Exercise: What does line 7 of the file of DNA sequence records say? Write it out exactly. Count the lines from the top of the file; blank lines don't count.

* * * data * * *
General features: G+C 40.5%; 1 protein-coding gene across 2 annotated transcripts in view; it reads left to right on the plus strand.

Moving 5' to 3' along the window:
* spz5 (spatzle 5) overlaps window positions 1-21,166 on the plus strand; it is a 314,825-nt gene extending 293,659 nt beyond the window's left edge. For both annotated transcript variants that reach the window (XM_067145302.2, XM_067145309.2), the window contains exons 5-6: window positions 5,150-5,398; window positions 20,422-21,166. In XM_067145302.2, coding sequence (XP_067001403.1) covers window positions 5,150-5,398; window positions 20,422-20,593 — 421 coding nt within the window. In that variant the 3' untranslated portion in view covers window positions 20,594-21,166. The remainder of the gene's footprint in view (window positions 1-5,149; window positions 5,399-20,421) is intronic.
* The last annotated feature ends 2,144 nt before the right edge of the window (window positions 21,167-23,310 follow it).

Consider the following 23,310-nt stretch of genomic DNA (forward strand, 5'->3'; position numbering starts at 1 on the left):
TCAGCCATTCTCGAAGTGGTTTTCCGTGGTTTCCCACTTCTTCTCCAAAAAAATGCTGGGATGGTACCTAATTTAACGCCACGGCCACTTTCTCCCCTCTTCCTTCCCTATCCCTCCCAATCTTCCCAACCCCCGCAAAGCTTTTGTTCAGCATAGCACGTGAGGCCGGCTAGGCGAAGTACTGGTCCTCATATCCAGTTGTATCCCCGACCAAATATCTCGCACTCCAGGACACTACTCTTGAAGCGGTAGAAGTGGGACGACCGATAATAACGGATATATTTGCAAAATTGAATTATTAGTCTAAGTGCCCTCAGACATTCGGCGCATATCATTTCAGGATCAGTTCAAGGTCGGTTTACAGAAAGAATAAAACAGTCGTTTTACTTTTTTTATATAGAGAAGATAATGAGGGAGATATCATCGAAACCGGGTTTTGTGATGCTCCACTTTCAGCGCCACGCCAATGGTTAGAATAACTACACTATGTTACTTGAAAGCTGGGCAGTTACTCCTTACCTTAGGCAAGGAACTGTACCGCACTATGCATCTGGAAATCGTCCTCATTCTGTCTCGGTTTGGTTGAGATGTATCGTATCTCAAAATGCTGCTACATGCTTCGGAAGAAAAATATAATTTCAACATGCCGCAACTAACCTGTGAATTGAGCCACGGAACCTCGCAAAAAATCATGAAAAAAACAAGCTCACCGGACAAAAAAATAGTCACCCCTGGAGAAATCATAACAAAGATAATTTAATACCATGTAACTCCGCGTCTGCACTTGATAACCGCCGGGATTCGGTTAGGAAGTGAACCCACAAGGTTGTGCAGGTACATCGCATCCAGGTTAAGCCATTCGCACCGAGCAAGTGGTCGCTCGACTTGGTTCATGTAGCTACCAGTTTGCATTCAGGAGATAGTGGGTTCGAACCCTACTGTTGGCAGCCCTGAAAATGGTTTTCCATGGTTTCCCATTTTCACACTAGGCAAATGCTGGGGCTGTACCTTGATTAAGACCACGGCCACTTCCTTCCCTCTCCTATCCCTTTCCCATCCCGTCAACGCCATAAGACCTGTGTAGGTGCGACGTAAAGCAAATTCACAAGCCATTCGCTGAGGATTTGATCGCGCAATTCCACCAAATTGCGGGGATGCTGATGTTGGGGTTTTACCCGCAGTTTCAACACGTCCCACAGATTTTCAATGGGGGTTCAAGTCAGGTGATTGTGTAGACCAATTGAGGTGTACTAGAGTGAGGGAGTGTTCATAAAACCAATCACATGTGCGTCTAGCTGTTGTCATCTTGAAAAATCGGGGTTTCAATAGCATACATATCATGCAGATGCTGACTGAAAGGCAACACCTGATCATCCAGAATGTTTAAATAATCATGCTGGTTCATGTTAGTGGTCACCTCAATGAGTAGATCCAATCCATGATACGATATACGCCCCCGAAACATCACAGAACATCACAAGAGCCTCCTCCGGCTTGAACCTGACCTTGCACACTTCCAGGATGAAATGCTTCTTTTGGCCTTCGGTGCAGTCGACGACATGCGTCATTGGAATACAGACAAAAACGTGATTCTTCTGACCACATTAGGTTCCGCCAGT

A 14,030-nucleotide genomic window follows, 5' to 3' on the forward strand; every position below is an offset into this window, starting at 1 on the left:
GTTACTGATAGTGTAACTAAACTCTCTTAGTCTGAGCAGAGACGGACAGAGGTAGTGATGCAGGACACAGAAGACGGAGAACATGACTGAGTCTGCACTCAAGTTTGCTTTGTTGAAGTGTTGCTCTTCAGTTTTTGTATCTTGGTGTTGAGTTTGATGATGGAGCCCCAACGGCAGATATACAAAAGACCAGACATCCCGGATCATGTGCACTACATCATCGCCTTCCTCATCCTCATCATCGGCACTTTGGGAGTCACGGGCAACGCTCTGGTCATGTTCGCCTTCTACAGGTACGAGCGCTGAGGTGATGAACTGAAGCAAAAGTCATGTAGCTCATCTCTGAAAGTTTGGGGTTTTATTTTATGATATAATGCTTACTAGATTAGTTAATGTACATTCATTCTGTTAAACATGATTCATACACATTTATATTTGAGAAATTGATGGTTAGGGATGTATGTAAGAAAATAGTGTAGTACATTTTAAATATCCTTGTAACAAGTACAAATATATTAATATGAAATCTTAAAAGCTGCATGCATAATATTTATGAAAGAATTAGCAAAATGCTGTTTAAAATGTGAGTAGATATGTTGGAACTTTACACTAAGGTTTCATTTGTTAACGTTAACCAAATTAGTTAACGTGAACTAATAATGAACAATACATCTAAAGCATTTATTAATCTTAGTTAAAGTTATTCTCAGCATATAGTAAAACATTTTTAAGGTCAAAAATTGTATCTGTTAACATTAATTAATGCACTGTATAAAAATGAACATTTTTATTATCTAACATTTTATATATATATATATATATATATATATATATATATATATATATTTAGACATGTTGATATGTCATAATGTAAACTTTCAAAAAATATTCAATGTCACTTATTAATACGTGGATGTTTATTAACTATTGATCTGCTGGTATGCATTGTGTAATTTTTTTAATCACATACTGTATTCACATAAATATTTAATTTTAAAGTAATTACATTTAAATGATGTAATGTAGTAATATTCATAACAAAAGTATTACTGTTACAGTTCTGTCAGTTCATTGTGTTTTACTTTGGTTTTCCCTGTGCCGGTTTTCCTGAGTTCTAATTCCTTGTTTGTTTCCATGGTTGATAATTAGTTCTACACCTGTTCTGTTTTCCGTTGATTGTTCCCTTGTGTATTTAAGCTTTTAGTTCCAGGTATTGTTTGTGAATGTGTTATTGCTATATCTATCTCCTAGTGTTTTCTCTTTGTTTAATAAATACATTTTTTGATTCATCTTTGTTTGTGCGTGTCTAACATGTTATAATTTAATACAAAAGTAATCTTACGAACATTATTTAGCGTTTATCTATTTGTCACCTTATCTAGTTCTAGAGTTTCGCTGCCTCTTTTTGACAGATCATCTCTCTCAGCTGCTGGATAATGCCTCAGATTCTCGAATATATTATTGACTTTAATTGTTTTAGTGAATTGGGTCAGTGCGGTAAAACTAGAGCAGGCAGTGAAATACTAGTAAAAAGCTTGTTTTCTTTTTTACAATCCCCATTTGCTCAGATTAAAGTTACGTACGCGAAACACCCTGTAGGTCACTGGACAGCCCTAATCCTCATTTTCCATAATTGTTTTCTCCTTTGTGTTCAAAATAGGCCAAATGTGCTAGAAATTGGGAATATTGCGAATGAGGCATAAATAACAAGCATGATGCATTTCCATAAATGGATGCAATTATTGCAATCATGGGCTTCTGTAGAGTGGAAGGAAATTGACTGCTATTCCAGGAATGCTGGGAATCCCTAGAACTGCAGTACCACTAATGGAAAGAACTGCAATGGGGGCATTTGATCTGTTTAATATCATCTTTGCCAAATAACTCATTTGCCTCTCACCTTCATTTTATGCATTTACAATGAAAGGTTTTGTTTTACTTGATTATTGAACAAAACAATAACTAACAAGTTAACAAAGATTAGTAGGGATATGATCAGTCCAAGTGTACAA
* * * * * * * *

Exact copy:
A 14,030-nucleotide genomic window follows, 5' to 3' on the forward strand; every position below is an offset into this window, starting at 1 on the left: